Purpose: This study explores two possible mechanisms through which occupational stress is linked to absenteeism. The extent to which physician-excused absenteeism and absenteeism not excused by a physician are related to employee reports of perceived stress is assessed.
Design: A plant wide survey was conducted in January 1990. Employee reports of occupational stress gained from this survey were linked with 1990 absenteeism data from the employees' records.
Setting: A mid-sized manufacturing plant.
Sample: Complete data were available for 998 of the 1534 (65%) unionized employees in the plant.
Measures: Measures of both physician-excused absences and absences not excused by a physician were created. Stressors included role ambiguity, lack of control over work pace, and being paid on a piece-rate basis. Perceived stresses included role conflict, physical environment stresses, and overall work stress.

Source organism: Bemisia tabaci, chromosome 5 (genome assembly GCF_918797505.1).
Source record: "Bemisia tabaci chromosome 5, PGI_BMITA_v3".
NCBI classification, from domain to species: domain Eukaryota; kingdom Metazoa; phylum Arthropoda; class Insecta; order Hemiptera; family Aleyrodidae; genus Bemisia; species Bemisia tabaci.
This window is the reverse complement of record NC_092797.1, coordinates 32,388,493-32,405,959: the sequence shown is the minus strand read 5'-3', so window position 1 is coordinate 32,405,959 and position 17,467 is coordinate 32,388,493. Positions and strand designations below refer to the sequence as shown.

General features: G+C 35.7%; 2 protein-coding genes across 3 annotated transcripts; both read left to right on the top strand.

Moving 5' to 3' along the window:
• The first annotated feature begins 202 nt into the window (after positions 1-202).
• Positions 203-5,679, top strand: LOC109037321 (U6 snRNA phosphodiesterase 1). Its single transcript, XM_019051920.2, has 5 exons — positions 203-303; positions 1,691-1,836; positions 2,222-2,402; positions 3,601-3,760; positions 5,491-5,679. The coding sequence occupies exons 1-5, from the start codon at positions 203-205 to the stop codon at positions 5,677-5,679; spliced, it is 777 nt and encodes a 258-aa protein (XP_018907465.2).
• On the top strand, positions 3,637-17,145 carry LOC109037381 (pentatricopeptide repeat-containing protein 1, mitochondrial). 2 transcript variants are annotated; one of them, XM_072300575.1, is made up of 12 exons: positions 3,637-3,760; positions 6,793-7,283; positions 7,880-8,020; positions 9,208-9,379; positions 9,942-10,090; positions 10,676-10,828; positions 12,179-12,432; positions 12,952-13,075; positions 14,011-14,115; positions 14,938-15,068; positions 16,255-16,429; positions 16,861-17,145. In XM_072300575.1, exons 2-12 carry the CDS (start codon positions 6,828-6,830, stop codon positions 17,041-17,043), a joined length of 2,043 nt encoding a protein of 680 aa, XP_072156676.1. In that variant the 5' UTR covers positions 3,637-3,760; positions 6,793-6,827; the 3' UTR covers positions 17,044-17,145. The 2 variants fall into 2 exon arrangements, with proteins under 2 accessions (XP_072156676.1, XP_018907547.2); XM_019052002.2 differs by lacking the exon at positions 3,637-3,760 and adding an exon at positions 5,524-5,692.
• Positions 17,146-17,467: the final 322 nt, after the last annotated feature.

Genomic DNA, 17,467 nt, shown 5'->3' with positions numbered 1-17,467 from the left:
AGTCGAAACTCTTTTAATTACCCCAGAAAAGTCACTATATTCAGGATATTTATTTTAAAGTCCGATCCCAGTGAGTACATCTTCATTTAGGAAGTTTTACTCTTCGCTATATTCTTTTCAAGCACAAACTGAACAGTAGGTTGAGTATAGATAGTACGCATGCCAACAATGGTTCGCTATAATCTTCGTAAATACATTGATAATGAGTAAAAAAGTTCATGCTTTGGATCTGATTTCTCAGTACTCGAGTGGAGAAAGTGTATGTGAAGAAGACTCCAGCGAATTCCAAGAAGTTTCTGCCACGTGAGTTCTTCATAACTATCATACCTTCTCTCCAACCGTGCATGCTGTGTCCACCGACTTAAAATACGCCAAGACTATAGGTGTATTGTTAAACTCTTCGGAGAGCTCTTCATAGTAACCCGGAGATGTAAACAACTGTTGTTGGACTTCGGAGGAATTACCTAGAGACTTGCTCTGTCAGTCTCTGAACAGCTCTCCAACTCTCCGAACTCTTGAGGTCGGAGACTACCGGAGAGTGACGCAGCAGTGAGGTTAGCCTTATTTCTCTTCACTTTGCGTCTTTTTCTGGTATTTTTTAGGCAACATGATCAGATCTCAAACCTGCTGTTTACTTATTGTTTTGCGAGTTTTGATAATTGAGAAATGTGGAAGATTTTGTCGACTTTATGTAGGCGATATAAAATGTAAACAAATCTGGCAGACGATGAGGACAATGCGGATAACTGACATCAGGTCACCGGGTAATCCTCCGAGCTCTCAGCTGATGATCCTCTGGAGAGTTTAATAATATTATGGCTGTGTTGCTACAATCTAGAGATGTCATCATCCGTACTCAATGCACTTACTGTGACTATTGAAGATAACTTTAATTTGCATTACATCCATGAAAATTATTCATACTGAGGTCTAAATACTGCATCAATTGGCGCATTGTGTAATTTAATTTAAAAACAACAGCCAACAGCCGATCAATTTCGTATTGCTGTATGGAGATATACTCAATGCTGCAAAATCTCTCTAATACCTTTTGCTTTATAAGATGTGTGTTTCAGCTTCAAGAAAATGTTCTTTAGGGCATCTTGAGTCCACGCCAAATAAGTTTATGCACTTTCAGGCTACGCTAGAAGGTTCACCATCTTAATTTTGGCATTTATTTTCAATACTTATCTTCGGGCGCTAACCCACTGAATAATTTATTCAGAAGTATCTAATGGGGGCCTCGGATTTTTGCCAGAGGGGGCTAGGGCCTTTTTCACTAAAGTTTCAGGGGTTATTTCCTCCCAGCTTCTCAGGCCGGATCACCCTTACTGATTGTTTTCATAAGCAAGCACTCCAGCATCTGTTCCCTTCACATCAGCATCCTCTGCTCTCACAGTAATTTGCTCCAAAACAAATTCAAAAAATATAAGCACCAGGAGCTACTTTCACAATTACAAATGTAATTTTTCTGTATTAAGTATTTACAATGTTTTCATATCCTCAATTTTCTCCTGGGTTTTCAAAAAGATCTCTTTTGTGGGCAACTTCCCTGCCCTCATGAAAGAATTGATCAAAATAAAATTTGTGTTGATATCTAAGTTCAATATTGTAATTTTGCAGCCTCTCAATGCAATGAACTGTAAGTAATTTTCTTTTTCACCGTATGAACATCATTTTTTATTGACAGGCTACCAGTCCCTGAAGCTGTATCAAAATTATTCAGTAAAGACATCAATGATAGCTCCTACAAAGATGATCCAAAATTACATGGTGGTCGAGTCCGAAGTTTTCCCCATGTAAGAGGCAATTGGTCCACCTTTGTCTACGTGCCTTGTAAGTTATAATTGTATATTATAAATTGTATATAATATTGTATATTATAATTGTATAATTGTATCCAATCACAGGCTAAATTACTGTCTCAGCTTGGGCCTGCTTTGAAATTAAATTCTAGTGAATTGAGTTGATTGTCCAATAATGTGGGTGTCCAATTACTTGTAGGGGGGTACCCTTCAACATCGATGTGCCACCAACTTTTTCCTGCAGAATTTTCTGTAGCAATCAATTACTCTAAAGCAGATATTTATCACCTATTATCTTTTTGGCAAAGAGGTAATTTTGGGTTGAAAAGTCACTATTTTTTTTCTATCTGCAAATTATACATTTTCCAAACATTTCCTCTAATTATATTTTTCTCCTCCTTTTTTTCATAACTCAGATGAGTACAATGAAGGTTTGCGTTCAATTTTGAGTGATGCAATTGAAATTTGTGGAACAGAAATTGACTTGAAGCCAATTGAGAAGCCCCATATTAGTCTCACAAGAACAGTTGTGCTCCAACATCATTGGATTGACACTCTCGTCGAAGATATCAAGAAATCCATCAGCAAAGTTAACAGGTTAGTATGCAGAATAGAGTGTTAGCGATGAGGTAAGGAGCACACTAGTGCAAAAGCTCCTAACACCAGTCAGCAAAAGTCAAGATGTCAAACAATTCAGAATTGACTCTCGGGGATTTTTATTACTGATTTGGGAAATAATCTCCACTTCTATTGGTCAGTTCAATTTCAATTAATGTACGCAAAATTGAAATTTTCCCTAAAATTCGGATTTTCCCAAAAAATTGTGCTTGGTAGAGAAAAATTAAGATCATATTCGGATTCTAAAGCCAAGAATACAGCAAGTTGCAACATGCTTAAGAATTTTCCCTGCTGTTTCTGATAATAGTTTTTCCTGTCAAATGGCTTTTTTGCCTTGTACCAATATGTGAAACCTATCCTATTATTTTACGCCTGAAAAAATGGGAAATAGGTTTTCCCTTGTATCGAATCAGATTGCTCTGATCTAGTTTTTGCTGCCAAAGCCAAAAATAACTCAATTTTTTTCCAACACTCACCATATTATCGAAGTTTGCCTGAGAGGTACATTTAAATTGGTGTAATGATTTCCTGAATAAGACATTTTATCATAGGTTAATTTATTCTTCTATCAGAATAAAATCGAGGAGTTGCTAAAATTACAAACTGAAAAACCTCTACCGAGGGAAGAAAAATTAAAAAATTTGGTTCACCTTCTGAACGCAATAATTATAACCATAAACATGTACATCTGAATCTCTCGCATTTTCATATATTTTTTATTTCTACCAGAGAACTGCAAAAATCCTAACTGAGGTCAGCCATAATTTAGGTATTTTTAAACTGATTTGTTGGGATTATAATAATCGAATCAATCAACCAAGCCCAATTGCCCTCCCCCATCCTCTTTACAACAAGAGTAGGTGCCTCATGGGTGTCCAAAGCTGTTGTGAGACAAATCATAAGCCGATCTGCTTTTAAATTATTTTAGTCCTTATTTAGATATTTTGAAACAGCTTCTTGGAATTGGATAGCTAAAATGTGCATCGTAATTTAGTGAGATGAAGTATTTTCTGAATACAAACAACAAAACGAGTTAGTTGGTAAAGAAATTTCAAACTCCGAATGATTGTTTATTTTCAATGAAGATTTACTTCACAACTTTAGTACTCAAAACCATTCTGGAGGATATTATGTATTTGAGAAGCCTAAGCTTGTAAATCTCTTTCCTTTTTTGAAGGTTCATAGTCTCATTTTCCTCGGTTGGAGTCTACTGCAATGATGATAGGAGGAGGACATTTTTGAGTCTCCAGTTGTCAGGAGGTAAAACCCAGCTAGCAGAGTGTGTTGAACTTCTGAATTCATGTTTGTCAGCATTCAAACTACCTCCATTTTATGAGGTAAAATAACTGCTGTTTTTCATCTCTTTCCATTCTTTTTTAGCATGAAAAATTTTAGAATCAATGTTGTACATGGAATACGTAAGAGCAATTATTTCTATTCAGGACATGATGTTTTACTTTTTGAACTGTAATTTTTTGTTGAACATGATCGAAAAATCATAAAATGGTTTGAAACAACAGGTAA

Results: For physician-excused absenteeism, role conflict (OR, 1.54, p < .01), overall work stress (OR, 1.24, p < .05), and physical environment stress (OR, 1.34, p < .05) had significantly elevated odds ratios, even after adjusting for demographics. For absences not excused by a physician, none of the stressors or stresses had significant odds ratios after controlling for demographic characteristics.
Conclusions: Employees in this plant were not using short-term voluntary absenteeism as a way of coping with work stress. However, high levels of perceived work stress were associated with subsequent physician-excused absences.